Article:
No, I wasn’t going to revamp my entire brain using a habit tracker. Brain shit is more complicated than that. But paying attention to how my emotions and habits interact wasn’t going to hurt, either.
This double function — a mood log and a habit tracker — is by design. Pedro Marques, who founded the app along with Raphael Cruzeiro, explained over email that Tangerine arose from his own struggle to maintain the habits he wanted.
“I was struggling with (properly) learning to code, studying German (I live in Munich) and picking up meditation (at the time I had tried 3 times and always gave up on the second week),”Marques said. “I felt super frustrated every time I couldn’t accomplish what I wanted to accomplish and realized that this was also impacting how I was feeling. Therefore, it was not only a matter of tracking/forming habits, but really understanding that not having an organized routine would usually make me feel under the weather.”
Tangerine is thus designed to combine the benefits of mood tracking with the benefits of habit tracking. The two aren’t correlated 1:1 — you aren’t guaranteed a happy day if you go for a run, of course — but they may be connected, and seeing that correlation in graph form could help you reach a realization similar to Marques’s.
Function is only part of the equation, of course. Fortunately, Tangerine’s design is polished, pretty, and easy to use, and benefits from incredibly clear navigation. The app is aesthetically pleasing without veering into the overly trendy, a quality I appreciate in the age of commodified wellness. It also looks nice in dark mode, which is a must. I will never return to light mode as long as I live.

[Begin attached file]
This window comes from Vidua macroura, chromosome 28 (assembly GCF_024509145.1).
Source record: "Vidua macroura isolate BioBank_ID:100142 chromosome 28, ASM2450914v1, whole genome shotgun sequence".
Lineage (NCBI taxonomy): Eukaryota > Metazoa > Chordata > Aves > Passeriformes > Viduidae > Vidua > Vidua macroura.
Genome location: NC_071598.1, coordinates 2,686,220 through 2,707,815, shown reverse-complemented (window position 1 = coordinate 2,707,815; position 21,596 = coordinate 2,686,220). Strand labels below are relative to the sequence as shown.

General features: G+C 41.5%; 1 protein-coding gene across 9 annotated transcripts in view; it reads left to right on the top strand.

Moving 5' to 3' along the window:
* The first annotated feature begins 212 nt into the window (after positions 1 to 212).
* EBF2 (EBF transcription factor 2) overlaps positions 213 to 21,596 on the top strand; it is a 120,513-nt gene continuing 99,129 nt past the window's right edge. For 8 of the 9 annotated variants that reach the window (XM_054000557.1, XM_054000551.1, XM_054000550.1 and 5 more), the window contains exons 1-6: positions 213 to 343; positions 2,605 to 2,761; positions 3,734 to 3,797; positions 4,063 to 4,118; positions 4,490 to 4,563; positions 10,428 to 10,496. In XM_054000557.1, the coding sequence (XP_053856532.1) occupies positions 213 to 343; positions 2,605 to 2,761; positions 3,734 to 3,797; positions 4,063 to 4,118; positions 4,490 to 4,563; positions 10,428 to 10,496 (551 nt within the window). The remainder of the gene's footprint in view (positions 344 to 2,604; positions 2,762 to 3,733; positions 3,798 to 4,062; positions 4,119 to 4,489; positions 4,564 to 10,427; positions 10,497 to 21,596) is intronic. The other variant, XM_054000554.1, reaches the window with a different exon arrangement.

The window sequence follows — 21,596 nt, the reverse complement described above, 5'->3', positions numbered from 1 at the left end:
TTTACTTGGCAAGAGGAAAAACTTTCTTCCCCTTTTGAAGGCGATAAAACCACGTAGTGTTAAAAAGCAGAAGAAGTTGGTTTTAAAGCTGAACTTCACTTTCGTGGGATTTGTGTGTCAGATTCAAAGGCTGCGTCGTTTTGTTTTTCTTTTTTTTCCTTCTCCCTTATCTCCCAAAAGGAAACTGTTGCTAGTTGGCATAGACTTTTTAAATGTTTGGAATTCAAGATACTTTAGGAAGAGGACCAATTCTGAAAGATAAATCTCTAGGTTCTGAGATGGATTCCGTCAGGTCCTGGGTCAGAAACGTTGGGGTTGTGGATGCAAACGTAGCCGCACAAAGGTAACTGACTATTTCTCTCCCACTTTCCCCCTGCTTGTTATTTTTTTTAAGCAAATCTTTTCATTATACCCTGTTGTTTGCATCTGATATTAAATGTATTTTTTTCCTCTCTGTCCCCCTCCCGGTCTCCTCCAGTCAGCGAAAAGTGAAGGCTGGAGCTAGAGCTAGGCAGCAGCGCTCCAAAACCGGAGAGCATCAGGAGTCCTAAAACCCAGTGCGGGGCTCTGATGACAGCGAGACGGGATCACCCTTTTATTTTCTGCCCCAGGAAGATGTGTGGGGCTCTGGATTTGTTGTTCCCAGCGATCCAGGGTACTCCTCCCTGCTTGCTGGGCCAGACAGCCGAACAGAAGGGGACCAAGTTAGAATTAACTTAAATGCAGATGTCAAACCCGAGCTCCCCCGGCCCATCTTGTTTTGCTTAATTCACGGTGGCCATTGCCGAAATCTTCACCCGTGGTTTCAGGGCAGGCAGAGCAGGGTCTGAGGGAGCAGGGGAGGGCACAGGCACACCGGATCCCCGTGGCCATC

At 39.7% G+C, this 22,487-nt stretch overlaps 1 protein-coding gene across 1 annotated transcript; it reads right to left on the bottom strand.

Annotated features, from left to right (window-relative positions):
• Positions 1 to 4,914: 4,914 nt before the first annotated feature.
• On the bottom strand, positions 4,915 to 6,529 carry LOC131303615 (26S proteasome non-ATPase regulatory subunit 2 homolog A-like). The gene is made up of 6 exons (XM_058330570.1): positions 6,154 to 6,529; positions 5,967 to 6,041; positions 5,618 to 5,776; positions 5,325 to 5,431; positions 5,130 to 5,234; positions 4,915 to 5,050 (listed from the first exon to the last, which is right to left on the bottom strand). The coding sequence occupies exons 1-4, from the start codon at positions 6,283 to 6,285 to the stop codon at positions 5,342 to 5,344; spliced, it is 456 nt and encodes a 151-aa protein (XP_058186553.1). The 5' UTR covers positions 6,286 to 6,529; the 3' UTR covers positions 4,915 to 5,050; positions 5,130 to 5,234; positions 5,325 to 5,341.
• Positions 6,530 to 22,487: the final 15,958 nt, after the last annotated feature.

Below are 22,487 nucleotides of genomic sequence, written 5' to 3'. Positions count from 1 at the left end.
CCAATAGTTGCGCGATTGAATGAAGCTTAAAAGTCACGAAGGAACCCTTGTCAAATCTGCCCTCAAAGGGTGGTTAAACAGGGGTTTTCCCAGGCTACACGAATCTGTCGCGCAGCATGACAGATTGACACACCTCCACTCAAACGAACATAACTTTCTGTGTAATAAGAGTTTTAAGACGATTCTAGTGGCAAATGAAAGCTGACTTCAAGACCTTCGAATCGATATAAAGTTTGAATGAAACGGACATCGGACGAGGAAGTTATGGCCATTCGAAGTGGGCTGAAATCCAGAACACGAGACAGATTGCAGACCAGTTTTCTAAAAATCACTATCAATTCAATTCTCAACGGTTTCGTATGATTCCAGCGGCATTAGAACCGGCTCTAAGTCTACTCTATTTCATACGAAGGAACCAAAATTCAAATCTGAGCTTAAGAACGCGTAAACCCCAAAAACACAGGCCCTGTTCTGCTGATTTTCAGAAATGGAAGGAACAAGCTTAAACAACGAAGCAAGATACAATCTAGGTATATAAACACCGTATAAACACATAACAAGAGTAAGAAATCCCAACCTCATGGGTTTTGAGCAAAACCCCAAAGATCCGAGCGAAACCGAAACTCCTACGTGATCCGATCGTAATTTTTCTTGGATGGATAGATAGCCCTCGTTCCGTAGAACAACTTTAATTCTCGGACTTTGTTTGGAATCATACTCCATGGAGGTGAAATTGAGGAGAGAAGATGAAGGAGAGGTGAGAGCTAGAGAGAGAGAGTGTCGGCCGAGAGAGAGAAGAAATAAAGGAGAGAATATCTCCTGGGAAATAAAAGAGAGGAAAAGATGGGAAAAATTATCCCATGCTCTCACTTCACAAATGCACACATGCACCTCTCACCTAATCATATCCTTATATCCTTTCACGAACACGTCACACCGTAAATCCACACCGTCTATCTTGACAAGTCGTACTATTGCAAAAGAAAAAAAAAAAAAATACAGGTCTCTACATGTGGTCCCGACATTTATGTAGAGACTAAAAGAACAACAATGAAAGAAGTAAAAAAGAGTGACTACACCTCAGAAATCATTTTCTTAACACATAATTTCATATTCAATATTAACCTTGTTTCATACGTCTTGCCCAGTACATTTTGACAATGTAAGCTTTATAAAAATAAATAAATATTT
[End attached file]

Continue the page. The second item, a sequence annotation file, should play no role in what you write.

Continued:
The app is in its early stages, which means that several anticipated features haven’t arrived yet. Eventually, Marques and Cruzeiro want to integrate Tangerine with Apple’s Health app, allowing it to provide insights based on, for example, sleep data. “We are already able to generate insights such as ‘When your days were awesome, you completed x habits per day on average,'” he explained. The Health integration, however, will add data that’s not dependent on self-perception: “We’ll be able to let our users know things such as ‘When your days were awesome at work and you went to the gym, you slept better,'” he said.
At the moment, Tangerine is bootstrapped, which means it has not raised outside funding. For $4.99 per month or $29.99 per year, you can upgrade to a premium version, which includes unlimited habits (the free app is limited to 5), unlimited reminders per habit, insights and stats, the ability to add photos to notes, and iCloud backup. If you’re planning to use the app casually, the free version is perfectly fine. For users looking for a real focus on insights, though, the upgrade is worth it.
Crucially, Tangerine is still incredibly new, which means it has lots of room to grow. Both an Android app and an Apple Watch app are in the making, and the founders hope to roll out even more premium features soon. In the meantime, though, iOS users should give the free version a try for a few days. Tangerine won’t make you a new person, but it might help you finally cement a new routine.